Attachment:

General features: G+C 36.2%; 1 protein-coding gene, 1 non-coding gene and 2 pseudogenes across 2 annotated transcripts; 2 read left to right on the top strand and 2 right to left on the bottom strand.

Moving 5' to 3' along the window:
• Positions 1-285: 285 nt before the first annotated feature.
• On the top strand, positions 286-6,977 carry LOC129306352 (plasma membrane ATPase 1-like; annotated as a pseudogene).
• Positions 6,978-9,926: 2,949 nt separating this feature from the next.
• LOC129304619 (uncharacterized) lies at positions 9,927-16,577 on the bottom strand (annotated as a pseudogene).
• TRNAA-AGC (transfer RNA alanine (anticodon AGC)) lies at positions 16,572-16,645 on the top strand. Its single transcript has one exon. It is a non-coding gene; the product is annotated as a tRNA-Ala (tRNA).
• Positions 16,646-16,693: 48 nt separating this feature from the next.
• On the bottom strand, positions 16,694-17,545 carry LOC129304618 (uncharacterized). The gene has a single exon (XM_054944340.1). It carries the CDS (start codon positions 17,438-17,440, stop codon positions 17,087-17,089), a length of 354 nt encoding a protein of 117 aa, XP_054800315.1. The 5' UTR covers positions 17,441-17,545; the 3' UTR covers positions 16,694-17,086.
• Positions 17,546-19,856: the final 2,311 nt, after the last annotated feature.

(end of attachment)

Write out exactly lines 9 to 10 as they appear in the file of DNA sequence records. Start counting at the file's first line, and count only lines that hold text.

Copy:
• On the bottom strand, positions 16,694-17,545 carry LOC129304618 (uncharacterized). The gene has a single exon (XM_054944340.1). It carries the CDS (start codon positions 17,438-17,440, stop codon positions 17,087-17,089), a length of 354 nt encoding a protein of 117 aa, XP_054800315.1. The 5' UTR covers positions 17,441-17,545; the 3' UTR covers positions 16,694-17,086.
• Positions 17,546-19,856: the final 2,311 nt, after the last annotated feature.